Basic knowledge about quadcopter (part 2)

Basic knowledge about quadcopter (part 2)

As part 1 introduced about necessary components to build a quadcopter. Today, I will talk about basic knowledge that I accumulated on the internet.

Orientation - Angles

Orientation

The quadcopter orientation can be defined by three angles: Pitch, Roll, and Yaw. These angles determine orientation and therefore the direction the quadcopter will take. Basically, changing the pitch will make the quadcopter go forward/backward, the roll bends to the left/right and the yaw will make it rotate around its vertical axis. And final parameter you need to control attitude of quadcopter is throttle that will spin your all brushless motors up.

I will use these axes as reference:

Quadcopter motion

There are 2 kinds of quadcopter configuration: + and X with clockwise rotation and counter-clockwise rotation propeller.

I am using quad X configuration.

Most commercially available quadcopters work in one of two possible modes:

  • Aerobatic Mode: This mode allows you to perform spins and flips on the quadcopter.
  • Attitude/ Stable Mode: This is the preferred mode for beginners and this is the mode my quadcopter will run in. In this mode data from accelerometer and gyroscope is combined to caculate the quadcopter angle, no spins or flips will be performed.

Quadcopter motion in different axis:

  • Throttle control: Quadcopter moves up when you increase speed all motors. Moving down when you decrease all motors.
  • Pitch control: Quadcopter moves forward when you increase 2 front motors and decrease 2 back motors. Revert with the quadcopter moves backward.
  • Roll control: Quadcopter bend left when you increase speed 2 right motors and decrease speed 2 left motors. Vice versa for bending right
  • Yaw control: Quadcopter rotates left when you increase speed front right motor and back left and rest motors are decreased. Quadcopter rotates right when you speed up front left motor and back right motor and rest motors are at normal speed.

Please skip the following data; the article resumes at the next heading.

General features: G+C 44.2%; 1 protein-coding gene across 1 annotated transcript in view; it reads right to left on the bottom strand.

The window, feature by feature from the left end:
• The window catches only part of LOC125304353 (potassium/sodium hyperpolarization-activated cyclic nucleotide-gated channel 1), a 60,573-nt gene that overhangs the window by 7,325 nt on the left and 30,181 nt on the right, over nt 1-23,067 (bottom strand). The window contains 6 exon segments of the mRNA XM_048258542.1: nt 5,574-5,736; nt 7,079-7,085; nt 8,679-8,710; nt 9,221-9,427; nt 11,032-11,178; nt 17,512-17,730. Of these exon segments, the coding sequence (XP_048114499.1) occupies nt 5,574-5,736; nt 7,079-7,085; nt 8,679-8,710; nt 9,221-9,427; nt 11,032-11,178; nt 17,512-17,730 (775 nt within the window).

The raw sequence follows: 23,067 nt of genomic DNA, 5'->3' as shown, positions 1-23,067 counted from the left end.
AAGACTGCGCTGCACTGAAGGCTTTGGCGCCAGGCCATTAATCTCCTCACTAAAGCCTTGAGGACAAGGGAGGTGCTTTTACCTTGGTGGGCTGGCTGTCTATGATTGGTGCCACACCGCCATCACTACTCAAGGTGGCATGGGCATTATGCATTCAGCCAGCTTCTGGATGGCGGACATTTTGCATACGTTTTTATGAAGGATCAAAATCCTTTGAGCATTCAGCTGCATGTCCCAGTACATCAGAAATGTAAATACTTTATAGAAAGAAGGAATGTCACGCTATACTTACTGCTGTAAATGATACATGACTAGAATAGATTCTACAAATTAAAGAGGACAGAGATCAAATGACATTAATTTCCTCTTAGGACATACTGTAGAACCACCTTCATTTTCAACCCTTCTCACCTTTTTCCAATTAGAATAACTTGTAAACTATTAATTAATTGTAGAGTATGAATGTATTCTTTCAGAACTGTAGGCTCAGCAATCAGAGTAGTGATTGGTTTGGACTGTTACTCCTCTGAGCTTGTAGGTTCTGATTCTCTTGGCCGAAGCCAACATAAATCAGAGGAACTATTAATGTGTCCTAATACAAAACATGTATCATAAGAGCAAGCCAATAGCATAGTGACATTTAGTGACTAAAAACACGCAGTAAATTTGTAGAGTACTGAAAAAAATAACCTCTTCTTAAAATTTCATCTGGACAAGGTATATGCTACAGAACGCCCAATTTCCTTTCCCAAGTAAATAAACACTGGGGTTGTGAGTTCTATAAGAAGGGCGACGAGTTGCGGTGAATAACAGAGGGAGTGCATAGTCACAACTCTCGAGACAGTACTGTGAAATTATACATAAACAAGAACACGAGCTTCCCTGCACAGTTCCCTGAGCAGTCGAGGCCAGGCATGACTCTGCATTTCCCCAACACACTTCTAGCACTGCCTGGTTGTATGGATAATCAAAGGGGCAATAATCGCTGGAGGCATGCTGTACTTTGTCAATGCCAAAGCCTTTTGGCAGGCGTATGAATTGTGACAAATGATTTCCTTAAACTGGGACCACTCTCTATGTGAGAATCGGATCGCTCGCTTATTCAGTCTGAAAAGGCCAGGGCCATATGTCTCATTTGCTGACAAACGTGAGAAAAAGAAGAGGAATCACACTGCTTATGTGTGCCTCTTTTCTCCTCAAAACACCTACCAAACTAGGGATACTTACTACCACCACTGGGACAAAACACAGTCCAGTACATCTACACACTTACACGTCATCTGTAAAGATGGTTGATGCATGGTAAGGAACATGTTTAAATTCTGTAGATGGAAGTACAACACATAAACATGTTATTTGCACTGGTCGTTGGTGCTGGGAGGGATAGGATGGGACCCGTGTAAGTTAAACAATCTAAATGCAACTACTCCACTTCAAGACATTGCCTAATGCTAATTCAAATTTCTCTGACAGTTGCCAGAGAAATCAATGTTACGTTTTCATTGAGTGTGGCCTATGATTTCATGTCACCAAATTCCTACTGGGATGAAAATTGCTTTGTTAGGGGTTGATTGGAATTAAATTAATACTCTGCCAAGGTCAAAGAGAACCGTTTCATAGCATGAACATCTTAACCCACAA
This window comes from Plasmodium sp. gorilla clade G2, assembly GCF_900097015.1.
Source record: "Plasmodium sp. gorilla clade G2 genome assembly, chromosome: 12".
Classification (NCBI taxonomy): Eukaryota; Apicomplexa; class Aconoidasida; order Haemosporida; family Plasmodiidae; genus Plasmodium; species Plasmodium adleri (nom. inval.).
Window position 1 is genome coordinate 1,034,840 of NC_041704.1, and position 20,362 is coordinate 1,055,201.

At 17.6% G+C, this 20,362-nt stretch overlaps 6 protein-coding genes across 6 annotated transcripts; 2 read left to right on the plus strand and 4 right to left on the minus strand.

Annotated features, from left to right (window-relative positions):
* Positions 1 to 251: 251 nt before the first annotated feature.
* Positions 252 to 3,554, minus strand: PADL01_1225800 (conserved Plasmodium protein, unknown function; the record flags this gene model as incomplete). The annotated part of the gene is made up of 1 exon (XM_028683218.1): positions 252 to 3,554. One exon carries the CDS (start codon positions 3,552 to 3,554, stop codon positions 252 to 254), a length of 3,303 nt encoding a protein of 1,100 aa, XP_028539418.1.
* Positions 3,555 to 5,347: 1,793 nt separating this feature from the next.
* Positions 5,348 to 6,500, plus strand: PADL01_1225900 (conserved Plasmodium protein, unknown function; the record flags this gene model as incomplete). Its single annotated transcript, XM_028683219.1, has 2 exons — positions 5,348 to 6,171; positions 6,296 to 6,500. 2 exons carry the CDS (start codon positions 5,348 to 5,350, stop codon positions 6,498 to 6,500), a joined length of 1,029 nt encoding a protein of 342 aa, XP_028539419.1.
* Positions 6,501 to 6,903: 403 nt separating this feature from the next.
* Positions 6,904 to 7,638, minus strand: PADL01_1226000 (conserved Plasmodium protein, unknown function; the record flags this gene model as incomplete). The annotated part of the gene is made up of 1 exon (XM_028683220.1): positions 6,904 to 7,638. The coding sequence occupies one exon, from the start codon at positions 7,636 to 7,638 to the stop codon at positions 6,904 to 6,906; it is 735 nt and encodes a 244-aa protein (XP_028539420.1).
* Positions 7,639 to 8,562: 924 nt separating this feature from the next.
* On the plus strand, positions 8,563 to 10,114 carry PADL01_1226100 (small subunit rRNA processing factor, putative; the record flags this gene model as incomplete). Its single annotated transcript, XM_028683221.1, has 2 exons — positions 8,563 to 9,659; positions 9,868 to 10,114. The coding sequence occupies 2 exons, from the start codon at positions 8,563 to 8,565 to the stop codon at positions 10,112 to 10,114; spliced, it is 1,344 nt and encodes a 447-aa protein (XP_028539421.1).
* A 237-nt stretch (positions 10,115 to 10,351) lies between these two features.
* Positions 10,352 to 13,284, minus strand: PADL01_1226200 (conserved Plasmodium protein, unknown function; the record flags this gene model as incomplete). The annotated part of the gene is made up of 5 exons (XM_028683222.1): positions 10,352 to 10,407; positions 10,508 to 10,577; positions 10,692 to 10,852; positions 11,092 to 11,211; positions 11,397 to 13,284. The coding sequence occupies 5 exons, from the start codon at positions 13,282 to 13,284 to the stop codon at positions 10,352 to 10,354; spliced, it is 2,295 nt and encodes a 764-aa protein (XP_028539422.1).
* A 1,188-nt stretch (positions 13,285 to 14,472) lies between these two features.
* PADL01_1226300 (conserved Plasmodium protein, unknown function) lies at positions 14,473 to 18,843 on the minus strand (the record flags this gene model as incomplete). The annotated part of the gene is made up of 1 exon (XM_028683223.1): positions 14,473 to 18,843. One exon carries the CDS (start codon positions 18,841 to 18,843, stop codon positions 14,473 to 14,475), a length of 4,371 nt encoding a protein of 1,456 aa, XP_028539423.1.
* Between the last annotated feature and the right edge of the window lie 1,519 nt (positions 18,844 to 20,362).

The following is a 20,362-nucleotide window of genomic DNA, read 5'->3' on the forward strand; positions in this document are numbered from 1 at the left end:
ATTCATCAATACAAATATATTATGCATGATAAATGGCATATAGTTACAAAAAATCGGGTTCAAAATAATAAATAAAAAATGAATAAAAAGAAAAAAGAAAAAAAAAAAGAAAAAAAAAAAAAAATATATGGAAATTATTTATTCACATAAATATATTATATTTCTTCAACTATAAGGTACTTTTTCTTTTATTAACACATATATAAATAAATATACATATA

Quadcopter Flowchart

This is a flowchart for quadcopter programing that I will follow this reference:

1. PWM Decoder Driver:

In order to interpret commands from a standard RC Transmitter/Receiver, it needs PWM decoder from each channel of transmitter to control speed of 4 motors and flight modes.

2. Command Translator:

Depending on the flight mode, the PWM values give by the transmitter are interpreted differently. The command Translator determines which mode the quadcopter is flying in and translates commands accordingly.

3. Sensor Fusion:

Actually, in BNO055 there is a 32-bit ARM Cortex M0+ microcontroller running Bosch Sensortec sensor fusion software, that means you don’t need to implement a fusion part. However, the problem here is that price of BNO055 is expensive (around 17$) then maybe I will change another one that is cheaper (MPU-6000). For fusion algorithms, there are Extended Kalman Filter (EKF) and Complementary Filter to implement, for instance. The reasons for implementing fusion algorithm are:

  • Accelerometer - Good for long duration (in short time it has many noise)
  • Gyroscope - Good for short duration (in long time it will be drift)

Therefore, fusion algorithm will combine accelerometer and gyroscope to solve their weakness.

4. Proportional-Integral-Derivative (PID) Stabilization:

PID controller is used to determine the fastest way to make the desired quadcopter’s flying become reality from transmitter commands and value of sensor fusion. PID controller is very efficient for control of a system in which an accurate physical model is unknown. Using calculus to determine error slopes and areas, PID compensates for environmental noise and disturbances while overcoming steady state error and oscillations.

5. PWM Encoder Driver:

Once everything has been computed, the PWM Encoder takes the control values and generates a pulse width modulated (PWM) output for each motor.

Cuong Tran Viet

Cuong Tran Viet
I'm a person that always opens to new, incredulous, curious and too often against the trend (the classical sheep that doesn’t want to follow the herd)

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